The definitive source for Avalanche Forecasting and Mountain Weather for British Columbia is Avalanche Canada. More info on this source is presented at the bottom of the post.
As many of our followers and supporters know, NSR is not strictly an emergency response organization. In fact, our stated mission involves so much more than responding to calls on our local mountains and in the community. NSR has a well supported mandate to engage in a wide range of prevention activities, largely focused around public education and cooperative activities with our partners to enhance backcountry safety (ie. trail marking, mapping, emergency caches, avalanche observations, etc.).
Avalanche safety and prevention is no stranger to NSR, having been one of the lead organizations on the North Shore Avalanche Advisory. In a continuation of this tradition, NSR has been able to establish an automatic weather reporting station with the assistance of our local community. This effort involved countless volunteer hours from North Shore Rescue members, as well as funding from the North Shore Triathlon and 137 person hours donated by Chris Soles, president of Nextgen Technologies, to install and program the station.
This station is now up and running, and will provide critical real-time data on:
- Air temperature
- Wind Speed & Direction
- Relative Humidity (Dew Point)
- Barometric Pressure
This information will be shared with other professional winter operations and to the public through www.northshorerescue.com. This is in conjunction with cooperative agreements with the local ski hills to utilize snow study survey plot data, and information from the InfoeX professional network.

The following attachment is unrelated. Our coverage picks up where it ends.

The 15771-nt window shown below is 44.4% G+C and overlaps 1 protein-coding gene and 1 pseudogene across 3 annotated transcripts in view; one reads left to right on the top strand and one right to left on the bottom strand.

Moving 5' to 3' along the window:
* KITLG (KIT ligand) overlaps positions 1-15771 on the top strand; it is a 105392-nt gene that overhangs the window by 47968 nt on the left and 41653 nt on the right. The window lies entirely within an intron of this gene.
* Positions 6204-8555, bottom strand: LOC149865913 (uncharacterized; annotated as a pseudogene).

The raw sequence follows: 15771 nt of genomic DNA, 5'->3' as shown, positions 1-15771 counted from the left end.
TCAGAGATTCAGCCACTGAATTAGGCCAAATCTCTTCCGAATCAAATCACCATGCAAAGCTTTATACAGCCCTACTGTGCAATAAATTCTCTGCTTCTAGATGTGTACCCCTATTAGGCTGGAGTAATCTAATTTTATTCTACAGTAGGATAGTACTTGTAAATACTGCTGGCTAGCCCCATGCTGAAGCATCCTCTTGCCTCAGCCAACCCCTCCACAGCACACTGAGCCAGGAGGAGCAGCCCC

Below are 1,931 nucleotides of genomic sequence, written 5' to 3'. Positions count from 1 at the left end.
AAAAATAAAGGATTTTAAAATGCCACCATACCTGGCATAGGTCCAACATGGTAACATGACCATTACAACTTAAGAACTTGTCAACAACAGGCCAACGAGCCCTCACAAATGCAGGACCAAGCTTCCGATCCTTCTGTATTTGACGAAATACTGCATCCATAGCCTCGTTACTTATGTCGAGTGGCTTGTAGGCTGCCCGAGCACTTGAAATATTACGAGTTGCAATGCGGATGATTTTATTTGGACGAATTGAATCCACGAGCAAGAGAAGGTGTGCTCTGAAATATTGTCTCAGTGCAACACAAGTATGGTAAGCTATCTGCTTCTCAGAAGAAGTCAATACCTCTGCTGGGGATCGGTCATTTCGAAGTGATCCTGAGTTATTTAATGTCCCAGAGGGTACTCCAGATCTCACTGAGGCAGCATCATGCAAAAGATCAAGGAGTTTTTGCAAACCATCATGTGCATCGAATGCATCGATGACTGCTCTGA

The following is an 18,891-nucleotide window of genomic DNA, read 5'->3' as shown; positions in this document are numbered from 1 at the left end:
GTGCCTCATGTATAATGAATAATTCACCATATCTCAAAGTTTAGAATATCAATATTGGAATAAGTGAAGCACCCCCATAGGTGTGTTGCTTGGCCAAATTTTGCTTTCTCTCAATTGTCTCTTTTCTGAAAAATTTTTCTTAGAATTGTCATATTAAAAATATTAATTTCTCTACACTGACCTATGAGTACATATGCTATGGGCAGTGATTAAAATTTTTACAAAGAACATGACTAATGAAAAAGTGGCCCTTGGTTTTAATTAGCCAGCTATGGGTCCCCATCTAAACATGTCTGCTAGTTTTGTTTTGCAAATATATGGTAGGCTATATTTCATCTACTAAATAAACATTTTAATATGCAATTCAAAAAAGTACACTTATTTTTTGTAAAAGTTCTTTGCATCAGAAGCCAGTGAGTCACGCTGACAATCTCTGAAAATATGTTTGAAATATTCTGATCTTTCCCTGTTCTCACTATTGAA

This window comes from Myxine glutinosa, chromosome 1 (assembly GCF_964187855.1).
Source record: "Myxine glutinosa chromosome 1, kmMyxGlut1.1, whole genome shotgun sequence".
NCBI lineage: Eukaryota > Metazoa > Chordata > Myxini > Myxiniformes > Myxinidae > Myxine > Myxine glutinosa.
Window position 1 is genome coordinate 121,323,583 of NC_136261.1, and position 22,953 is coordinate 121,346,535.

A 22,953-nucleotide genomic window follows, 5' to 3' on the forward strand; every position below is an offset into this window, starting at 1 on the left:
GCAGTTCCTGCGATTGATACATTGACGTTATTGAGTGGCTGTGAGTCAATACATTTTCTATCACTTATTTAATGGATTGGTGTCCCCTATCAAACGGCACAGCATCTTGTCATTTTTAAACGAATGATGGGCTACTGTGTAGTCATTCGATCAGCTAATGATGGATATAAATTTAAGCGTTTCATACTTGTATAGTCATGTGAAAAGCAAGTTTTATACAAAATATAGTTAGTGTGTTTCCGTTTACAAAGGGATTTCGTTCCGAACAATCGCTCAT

The public can also receive a up to date alpine weather forecast through the North Shore Rescue webpage by visiting our Avalanche Info page. Here we provide a regularly updated alpine weather forecast powered by RWDI Consulting Engineers and Scientists. Please check it out as part of your trip planning activities.
That said, for public avalanche forecasts and mountain weather forecasts for the entirety of British Columbia, the first stop should always be Avalanche Canada’s webpage. This site and the companion mobile application, is an great way of getting detailed information for trip planning. A new feature, which is of tremendous value, is the ability for the public to report avalanche observations directly through the internet to other users and to the public forecasters. We highly recommend that any backcountry enthusiast who heads out and makes observations on avalanche conditions, take a moment to report their findings.
The iphone and android application is a must have for anyone who heads up the mountains during winter conditions. It can be found for free at the:
We also recommend that all public travelling into the mountains during the winter months take, at minimum, the AST 1 course through a local provider. Its a great way of learning basics of avalanche formation, critical companion rescue skills, proper travel techniques in avalanche terrain and how to use use the avaluator 2.0 as a decision making tool for trips.